Junior Cotillion teaches manners
Twelve years ago, Jan Cohn was teaching tennis to young people in Columbia, when a friend from Charleston called to tell her about a neat program for preteens she had seen while in Arkansas – Junior Cotillion. Cohn’s friend was absolutely positive she was the perfect person to bring the program to the youth of Columbia. After much soul searching and conversing with the folks at the National League of Junior Cotillions office, she decided to give it a try.
Junior Cotillion is a two–year program designed to teach young people the life skills of manners, etiquette, and contemporary ballroom dancing. Cohn admits young ladies tend to acquire these skills along the way, but sometimes aren’t comfortable in mixed social situations.
Young men, however, are likely to miss out on some of the finer points of social etiquette and dancing altogether if not formally taught because many of their social interactions are related to sports which have their own sets of rules. She says about 50% of those who begin the program complete both years. For many, one year is not enough because of the huge amount of material that must be covered in depth to lay the foundations.
Cohn says, “It is very important for young men and women to have a good self image because it helps them to be comfortable with who they are in whatever situation they may find themselves.” Junior Cotillion definitely helps develop social graces and takes some of the discomfort out of meeting and interacting with new people.
Cohn works with school principals and parent volunteers to identify potential participants who are nominated by an advisory board during their fifth grade year for participation in Junior Cotillion, which begins during the sixth grade year. Invitations are issued and parents attend a reception to learn more about the purposes and benefits of Junior Cotillion.
Year one skills include greetings and introductions, proper etiquette for standing, shaking hands, and removing one’s hat at the appropriate time. It also includes answering invitations, writing thank– you notes, party manners, proper table manners, and communication etiquette. It goes without saying, of course, participants also learn steps and rules of popular dances like the Macarena, Electric Slide, and more traditional dance forms like the Waltz, Foxtrot, and Shag.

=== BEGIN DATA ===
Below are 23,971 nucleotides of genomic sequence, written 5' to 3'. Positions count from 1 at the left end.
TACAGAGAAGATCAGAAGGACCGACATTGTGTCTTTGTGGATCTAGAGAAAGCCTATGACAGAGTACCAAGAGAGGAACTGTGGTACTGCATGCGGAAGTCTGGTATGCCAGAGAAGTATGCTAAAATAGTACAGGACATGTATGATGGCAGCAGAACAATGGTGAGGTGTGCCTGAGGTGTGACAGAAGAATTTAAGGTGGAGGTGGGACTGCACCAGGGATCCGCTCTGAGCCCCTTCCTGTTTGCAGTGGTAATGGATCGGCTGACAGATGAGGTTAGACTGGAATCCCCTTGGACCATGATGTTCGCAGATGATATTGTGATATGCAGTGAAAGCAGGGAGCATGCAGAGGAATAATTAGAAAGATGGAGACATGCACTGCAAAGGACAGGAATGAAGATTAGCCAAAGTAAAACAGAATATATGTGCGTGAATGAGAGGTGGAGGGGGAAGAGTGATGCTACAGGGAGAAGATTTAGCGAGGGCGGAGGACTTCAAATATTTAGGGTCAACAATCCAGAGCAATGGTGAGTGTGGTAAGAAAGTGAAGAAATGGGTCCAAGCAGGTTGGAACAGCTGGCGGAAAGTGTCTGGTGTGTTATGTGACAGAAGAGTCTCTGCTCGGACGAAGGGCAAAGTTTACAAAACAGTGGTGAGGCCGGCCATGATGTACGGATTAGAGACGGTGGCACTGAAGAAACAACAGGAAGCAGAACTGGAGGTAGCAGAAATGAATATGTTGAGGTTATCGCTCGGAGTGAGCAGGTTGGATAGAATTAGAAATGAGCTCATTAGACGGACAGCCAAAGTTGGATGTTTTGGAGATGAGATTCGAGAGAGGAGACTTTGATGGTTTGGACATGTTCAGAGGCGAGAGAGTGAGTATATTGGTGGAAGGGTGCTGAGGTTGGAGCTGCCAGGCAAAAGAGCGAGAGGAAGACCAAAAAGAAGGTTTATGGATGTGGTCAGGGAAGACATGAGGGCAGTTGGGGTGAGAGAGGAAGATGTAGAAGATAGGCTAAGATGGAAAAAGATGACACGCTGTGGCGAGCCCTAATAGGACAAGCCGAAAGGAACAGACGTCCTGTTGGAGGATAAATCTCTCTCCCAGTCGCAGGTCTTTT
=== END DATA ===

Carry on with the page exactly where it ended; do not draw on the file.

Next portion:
Year two builds on the skills learned the previous year. The dances become more complex and students practice interview skills and proper dress code for formal and informal/casual events. Each year has a handbook to serve as practice guide and future resource. The first notebook even teaches young men how to tie a tie.
There are two major events each year. The Holiday Dance in December is the first opportunity for students to show their parents what they have learned. The Spring Ball (usually held at the Marriott downtown) is an opportunity to use skills at a formal event. As an added bonus, at the end of year two, just before the Spring Ball, students participate in a formal five–course sit–down dinner where they learn the five courses of a formal dinner, the reasons for each course, and how to use 13 pieces of tableware properly. They also get the opportunity to socialize with people outside their school groups and to ask any etiquette questions. Cohn says, “Junior Cotillion is not just about becoming comfortable with yourself and others, it is about making others comfortable in your presence.”